Trial lawyers can feel a bit strange within a bankruptcy court due to all the terms, procedures, practices and timings that differ widely from the traditional civil litigation. In order to get a hold of these types of courts lawyers must first truly understand the Bankruptcy Code and Federal Rules of Bankruptcy Procedure, and it doesn’t end there. Reading and knowing the written rules is not enough and to be a successful court lawyer within bankruptcy courts is a whole different game and he or she must know all the differences between bankruptcy litigation and traditional civil litigation. Let’s take a look at some of those differences.

Don’t miss the big picture.

Within Traditional civil litigation, the lawyer can relate the case to the client´s needs and personal goals for a better understanding, and there is only one court proceeding to handle.  But it is totally the opposite in bankruptcy litigation. It doesn’t matter who your client is (the debtor, a creditor or another interested party) the lawyer must juggle two separate cases: the litigation and the underlying bankruptcy case, and in turn understand both and how they perfectly relate. If the lawyers fail to do this, the consequences could be a decision that hurts the client’s interests and the litigation.

Take this example; a lawyer represents a defendant in a fraudulent transfer case who is also a creditor of the debtor. Does the lawyer want a quick trial to receive a favorable ruling? Or does the lawyer want negotiate a settlement? Either way, the lawyer needs to be informed of both cases before reaching a conclusion.  

Speed

Bankruptcy litigation generally proceeds to trial more quickly than traditional civil litigation which takes from filing to trial in average 25.3 months. The statistics are not clear for bankruptcy courts, but experience tells us that it is a lot faster.

For example, in the case that Baker Botts filed in the Bankruptcy Court for the Southern District of Texas, the case was tried 16 months later. Speed is important for the lawyer as they can plan for the pace that bankruptcy litigation has and be prepared when the stages of discovery and trial come.

Understand the Audience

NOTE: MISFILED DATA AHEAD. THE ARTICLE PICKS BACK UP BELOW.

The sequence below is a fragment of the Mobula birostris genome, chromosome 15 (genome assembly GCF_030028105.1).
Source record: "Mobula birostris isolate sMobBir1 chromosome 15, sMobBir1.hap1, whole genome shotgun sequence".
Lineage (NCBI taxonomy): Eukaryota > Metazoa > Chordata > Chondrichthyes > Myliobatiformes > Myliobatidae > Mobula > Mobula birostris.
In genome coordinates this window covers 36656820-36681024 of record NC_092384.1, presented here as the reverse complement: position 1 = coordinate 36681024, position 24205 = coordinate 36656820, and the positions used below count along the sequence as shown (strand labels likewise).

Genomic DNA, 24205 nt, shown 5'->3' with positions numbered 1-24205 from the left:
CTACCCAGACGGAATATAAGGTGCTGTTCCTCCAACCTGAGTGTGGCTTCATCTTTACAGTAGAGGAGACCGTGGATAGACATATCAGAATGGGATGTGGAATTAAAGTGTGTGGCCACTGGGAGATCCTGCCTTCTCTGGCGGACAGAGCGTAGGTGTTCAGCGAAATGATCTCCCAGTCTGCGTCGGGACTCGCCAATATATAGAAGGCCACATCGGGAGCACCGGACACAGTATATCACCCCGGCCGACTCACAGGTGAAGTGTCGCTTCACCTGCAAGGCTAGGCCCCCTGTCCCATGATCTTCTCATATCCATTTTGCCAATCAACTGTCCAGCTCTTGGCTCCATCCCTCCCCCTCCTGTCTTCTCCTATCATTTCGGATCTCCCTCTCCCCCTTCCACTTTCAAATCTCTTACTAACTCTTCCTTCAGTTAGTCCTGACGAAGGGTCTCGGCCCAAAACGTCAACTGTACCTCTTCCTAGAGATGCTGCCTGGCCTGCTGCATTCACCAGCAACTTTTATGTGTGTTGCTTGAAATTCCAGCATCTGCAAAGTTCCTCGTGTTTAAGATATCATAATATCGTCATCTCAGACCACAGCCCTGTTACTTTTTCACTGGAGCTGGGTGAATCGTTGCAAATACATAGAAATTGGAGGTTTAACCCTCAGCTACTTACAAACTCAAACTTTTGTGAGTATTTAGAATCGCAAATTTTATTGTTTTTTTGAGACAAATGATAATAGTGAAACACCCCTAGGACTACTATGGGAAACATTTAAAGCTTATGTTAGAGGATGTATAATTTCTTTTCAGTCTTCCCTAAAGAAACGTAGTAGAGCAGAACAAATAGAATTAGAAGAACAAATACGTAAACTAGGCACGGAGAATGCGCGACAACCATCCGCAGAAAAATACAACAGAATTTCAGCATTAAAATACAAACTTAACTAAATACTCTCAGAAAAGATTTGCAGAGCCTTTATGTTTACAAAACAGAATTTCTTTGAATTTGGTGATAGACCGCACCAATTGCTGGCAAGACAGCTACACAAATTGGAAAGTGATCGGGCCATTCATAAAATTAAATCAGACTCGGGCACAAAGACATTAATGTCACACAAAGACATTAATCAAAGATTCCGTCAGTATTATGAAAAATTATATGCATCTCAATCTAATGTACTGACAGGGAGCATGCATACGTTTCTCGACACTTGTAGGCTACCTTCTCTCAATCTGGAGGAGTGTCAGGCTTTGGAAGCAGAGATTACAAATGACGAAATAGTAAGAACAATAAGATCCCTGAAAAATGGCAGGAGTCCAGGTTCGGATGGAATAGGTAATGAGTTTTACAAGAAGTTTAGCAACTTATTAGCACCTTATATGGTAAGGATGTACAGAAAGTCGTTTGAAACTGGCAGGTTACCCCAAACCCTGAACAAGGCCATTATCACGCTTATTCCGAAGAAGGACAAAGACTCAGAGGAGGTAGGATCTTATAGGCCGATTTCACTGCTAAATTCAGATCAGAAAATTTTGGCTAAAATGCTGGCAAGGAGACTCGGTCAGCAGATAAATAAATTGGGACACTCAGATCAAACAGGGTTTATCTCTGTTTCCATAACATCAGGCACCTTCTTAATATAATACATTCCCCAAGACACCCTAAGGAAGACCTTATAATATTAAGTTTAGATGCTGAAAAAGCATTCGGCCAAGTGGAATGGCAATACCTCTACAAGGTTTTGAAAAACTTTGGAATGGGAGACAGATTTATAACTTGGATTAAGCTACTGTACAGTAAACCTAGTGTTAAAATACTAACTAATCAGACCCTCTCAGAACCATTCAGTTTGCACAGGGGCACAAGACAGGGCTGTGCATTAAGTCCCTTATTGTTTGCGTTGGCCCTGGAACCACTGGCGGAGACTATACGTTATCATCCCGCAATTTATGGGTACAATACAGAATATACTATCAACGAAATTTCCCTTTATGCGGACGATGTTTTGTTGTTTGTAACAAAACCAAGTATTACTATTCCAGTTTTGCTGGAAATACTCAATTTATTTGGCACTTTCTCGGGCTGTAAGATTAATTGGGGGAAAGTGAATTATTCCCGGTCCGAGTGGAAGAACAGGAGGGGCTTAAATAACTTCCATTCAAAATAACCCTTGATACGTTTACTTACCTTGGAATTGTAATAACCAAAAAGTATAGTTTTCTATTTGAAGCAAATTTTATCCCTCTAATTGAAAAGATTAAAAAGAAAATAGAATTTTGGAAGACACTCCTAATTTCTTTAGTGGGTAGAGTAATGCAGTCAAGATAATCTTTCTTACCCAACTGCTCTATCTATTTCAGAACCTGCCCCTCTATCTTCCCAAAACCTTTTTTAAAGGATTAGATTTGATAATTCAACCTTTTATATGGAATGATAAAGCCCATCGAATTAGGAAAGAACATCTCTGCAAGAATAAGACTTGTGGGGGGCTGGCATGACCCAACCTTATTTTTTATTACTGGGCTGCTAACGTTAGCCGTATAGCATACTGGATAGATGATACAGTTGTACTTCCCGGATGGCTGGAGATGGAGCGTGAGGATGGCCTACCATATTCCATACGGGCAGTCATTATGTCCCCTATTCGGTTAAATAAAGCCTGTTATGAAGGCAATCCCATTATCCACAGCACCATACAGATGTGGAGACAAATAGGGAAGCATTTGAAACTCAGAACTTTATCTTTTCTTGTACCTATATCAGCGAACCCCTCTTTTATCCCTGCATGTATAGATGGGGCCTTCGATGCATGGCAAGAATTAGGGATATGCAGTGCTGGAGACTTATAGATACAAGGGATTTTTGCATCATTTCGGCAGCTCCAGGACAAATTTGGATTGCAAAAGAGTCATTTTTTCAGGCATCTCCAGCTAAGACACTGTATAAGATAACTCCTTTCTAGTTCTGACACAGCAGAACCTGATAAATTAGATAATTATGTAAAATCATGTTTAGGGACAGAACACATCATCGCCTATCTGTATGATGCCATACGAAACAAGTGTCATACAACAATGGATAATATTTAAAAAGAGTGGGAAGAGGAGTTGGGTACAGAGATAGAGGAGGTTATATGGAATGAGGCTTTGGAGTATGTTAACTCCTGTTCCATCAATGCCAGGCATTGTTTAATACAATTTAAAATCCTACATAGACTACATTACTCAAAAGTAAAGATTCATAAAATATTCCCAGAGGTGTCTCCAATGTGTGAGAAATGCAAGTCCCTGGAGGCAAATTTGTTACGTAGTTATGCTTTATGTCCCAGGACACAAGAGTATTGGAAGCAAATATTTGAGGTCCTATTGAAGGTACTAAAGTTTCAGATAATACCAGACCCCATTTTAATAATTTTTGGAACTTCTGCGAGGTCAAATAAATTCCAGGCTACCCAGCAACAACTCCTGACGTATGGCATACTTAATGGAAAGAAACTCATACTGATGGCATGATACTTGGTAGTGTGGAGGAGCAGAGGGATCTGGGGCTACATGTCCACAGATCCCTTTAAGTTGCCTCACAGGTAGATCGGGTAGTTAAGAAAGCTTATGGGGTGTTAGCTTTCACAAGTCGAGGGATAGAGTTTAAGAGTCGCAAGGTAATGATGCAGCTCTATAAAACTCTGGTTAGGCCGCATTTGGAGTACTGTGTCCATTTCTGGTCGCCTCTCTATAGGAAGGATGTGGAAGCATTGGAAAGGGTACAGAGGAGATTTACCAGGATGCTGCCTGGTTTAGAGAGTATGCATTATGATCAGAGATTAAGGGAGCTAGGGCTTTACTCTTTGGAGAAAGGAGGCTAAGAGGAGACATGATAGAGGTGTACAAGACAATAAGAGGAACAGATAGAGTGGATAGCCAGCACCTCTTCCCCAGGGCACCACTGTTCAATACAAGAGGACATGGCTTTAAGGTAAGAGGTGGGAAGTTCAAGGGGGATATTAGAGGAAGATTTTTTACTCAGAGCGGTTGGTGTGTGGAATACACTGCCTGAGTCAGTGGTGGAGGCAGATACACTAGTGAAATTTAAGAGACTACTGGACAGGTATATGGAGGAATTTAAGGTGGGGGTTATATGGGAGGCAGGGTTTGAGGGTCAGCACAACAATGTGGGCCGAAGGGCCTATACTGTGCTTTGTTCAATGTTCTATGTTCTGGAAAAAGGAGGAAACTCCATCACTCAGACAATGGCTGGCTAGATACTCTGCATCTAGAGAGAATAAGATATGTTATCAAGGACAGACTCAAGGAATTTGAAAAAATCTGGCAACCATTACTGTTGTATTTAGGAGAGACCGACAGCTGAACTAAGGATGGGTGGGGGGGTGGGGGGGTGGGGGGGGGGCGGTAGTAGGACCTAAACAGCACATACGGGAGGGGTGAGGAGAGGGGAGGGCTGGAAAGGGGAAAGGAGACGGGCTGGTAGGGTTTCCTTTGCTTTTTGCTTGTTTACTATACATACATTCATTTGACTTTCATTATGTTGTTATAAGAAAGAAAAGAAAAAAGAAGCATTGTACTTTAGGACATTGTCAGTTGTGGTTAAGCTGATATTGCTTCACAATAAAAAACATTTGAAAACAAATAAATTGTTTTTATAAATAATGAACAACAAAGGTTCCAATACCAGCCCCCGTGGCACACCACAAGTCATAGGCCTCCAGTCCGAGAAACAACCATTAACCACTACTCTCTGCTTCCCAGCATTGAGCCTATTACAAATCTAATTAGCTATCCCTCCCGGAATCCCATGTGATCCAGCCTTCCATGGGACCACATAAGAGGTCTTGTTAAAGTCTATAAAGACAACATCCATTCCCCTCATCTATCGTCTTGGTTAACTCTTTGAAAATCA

Image courtesy of Unsplash at Pexels.com

 

In a civil court, a lawyer knows the difference between handling the trial in front of a judge or a jury. Jury trials and bench trials have benefits of their own, but there is one big difference in bench trials when it comes to bankruptcy litigation: The judge that presides over the adversary proceeding or contested matter is the same that presides over the bankruptcy case. What is the overall consequence of this? Well, the bankruptcy judge will analyze the litigation as part of a bigger game, as a piece of a larger puzzle, and the judge´s decisions will directly affect the bankruptcy case because he or she will be managing a litigation that is with adversaries by nature and will also be managing the bankruptcy case with all its negotiations and consensual resolution of disputes.

Application of the Rules of Evidence

The Federal Rules of Evidence apply for all the cases, including bankruptcy. The thing is that bankruptcy judges are not very strict to apply these rules because they do not worry about inadmissible evidence. These rules of evidence affect the trial and the lawyer should know whether and how to object to evidence offered by the other party.

The Proffer Process

A proffer is an offer of evidence in support of an argument, it is an offer made before any negotiation starts. A lot of bankruptcy judges want the witnesses to present a written proffer rather than a live one in order to save time and effort to the court and the lawyers.  This changes everything in big ways. For example, the judge may read the witnesses´ proffers very quickly so they can advance to the real trial or the judge may be looking for just the context and not the whole explanation.

On the other hand, the proffer can be very useful as there is no time to prepare the witness for cross-examination so the witness can refer to his or her proffer.

Lawyers should keep in mind that in bankruptcy courts judges do not pay attention to redirect examination. Here is where they lawyer has to be very professional and clever in order to write every little detail and fact in the proffer so it can be used to prove the case and to have a very successful appeal. On the other hand, proffers make it easy for lawyers when it comes to cross-examining the other side’s witnesses because they already know what the direct testimony will be. 

There are many other differences that lawyers should be aware of, but here are just a few so they are not caught out of the base.

Be sure to also read this post about the chapters in bankruptcy litigation

* Featured Image courtesy of George Self at Flickr.com